It 'washes' for me, as, rather embarrassingly, I got completely mixed up, and thought it started at 6:40, so I didn't switch on the TV until then.

Once I realised it was on, I switched off, waited until it had finished, then watched my recording from the start.

Took a look at the five minutes breakdown, and the audience grew by over two million from the start of the episode to the end, so I guess I wasn't the only one caught out.

Regards,

Cypher
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Old 20-04-2008, 20:18
Rooks
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It 'washes' for me, as, rather embarrassingly, I got completely mixed up, and thought it started at 6:40, so I didn't switch on the TV until then.
Given that it had been on at different times over the last two weeks, why did you think it started at 6:40? What I mean by my statement is that it isn't like it's on a 7pm each week then suddenly it's at a different time. It's had three different times and only this week has the ratings dropped. Why now rather than last week? It could be the timeslot but it didn't effect it last week or the week before. There's many possible explanations and I think the timeslot is only a very small part of the possible reasons for the ratings drop. Give it a few more weeks and a much clearer picture should emerge.
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Old 20-04-2008, 20:27
stcoop
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Given that it had been on at different times over the last two weeks, why did you think it started at 6:40? What I mean by my statement is that it isn't like it's on a 7pm each week then suddenly it's at a different time. It's had three different times and only this week has the ratings dropped.
Because if it starts later people will still be there to watch it from the start, if it starts earlier then they come in from the time they expected it to start. And given that the ratings jump up just before the time it started last week it's not a massive leap to make.

It should be interesting to see what the ratings for tonight's BBC3 showing are, as I'd be astonished if they weren't up on last week.
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Old 20-04-2008, 20:37
jimbo_bob
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I don't want to insult anybody but these days there is something called a TV guide available to people. You can buy it in places like WH Smith - you can even get one free with a newspaper. It tells you what time TV programmes are on. I use it all the time and never miss my favourite TV programmes. Why can't other people do the same?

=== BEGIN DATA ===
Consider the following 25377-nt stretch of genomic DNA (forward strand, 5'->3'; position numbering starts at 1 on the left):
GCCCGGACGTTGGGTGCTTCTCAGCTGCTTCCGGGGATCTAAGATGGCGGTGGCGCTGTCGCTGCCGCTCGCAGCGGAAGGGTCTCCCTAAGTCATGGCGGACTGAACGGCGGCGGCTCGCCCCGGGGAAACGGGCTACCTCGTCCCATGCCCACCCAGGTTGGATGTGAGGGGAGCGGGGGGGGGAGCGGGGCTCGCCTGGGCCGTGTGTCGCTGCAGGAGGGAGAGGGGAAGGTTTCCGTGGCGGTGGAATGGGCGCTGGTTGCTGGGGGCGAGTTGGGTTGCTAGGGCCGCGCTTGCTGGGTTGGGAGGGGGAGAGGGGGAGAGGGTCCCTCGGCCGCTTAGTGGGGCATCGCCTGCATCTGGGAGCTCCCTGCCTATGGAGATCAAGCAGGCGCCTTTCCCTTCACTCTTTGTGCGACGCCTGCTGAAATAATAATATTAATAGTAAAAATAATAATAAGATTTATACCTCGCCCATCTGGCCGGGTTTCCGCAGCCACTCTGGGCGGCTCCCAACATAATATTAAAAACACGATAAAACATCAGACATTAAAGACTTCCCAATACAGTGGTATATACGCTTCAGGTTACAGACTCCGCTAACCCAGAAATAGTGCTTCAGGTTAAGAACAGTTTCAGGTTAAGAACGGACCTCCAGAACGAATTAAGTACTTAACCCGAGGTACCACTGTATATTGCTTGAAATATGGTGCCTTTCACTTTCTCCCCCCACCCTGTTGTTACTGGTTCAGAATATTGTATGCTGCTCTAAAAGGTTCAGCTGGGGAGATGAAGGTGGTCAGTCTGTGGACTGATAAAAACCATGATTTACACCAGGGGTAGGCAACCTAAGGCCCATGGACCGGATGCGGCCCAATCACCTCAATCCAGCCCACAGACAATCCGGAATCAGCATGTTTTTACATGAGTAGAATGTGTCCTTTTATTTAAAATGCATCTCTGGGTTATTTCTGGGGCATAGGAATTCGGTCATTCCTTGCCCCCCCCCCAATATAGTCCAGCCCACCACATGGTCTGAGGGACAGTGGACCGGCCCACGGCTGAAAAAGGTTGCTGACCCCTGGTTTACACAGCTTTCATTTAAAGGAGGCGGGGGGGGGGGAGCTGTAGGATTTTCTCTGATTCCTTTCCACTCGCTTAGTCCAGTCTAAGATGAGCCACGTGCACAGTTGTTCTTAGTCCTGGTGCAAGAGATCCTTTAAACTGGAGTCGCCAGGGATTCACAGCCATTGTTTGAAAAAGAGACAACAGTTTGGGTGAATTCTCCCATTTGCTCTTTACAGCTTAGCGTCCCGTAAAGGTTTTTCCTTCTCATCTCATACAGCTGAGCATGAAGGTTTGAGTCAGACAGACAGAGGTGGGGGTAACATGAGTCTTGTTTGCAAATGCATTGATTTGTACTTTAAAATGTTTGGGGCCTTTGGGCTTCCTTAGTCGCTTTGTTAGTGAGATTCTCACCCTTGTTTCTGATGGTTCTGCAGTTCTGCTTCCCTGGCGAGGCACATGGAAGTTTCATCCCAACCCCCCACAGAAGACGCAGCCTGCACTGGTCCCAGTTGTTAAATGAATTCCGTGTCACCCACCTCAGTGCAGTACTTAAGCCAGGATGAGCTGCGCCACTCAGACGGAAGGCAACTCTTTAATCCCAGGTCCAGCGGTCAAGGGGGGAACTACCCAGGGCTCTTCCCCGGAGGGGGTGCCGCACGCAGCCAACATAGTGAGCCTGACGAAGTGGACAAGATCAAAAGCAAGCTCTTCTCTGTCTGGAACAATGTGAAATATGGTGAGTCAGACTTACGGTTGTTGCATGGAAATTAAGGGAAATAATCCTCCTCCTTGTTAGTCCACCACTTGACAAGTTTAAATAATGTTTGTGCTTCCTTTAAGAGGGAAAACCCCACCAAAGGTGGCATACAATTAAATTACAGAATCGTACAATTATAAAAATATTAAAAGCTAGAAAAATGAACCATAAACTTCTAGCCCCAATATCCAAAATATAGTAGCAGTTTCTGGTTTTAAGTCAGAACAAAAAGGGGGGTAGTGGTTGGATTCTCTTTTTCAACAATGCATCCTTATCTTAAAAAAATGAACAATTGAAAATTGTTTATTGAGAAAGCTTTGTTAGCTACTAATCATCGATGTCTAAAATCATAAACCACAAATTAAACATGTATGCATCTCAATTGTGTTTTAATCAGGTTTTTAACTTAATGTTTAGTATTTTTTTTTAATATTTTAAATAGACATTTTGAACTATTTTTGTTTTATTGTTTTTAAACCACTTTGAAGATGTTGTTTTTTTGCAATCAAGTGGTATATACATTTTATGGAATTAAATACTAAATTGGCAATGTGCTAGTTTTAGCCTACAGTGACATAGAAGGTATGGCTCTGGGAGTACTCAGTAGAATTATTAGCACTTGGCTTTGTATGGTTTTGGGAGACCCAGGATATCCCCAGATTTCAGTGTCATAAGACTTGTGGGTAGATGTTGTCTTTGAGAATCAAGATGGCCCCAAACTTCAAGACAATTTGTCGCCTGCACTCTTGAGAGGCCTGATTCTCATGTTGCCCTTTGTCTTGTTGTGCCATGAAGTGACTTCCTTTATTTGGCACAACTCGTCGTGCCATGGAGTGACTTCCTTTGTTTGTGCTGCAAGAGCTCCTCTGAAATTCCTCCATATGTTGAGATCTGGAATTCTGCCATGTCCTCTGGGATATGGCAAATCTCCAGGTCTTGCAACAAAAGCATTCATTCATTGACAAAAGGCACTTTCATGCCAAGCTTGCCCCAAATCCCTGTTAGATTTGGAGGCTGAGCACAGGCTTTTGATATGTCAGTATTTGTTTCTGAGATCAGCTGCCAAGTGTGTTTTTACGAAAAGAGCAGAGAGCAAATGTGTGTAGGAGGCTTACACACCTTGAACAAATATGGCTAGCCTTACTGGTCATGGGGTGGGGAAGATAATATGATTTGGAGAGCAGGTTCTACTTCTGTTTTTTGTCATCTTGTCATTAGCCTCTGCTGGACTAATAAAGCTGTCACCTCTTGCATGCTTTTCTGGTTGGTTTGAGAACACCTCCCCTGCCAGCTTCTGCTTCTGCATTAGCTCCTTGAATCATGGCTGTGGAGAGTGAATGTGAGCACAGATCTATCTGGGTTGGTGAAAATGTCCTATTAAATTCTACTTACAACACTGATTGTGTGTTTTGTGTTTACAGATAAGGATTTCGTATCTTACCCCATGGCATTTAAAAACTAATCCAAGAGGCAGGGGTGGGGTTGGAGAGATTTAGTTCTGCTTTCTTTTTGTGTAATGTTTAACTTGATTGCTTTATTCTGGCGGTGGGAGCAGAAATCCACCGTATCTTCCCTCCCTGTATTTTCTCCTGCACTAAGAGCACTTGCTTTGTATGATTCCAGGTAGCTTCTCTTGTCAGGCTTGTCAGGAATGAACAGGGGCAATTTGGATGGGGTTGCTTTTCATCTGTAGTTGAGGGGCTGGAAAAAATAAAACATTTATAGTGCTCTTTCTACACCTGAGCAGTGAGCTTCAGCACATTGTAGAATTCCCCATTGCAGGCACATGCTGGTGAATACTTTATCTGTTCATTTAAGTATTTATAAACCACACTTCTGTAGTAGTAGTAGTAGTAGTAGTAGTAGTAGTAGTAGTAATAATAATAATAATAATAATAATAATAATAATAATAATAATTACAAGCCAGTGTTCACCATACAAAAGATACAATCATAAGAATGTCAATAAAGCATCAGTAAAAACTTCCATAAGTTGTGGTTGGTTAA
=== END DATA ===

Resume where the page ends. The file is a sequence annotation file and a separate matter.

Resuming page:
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Old 20-04-2008, 20:39
stcoop
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Why can't other people do the same?
I have no idea. There's literally a couple of dozen ways of checking what time TV shows are on, but there is a sizeable minority who just don't bother for whatever reason.
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Old 20-04-2008, 20:42
Rooks
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Because if it starts later people will still be there to watch it from the start, if it starts earlier then they come in from the time they expected it to start. And given that the ratings jump up just before the time it started last week it's not a massive leap to make.
And did the ratings jump to over 8 million at 6:45pm? They didn't. In fact the ratings didn't jump at all during the whole episode. The 5-minute breakdown shows a fairly even growth over the course of the episode. I'd suggest that means that the majority of viewers didn't simply tune in at the same time as last week expecting the show to be starting at that time. I'd also suggest that the growth seen in the episode is pretty much the same as you'd find in any other Doctor Who episode of the new show.

If your suggestion held up then it stands to reason that for last weeks show the first part of the ratings should have been higher and the growth should have been smaller because people were tuning in earlier expecting to see it earlier, therefore already on the channel. Yet they weren't. Either way, I'm not stating this as fact, just an interpretation of the data in front of me and that simply says that the timeslot had minimal impact.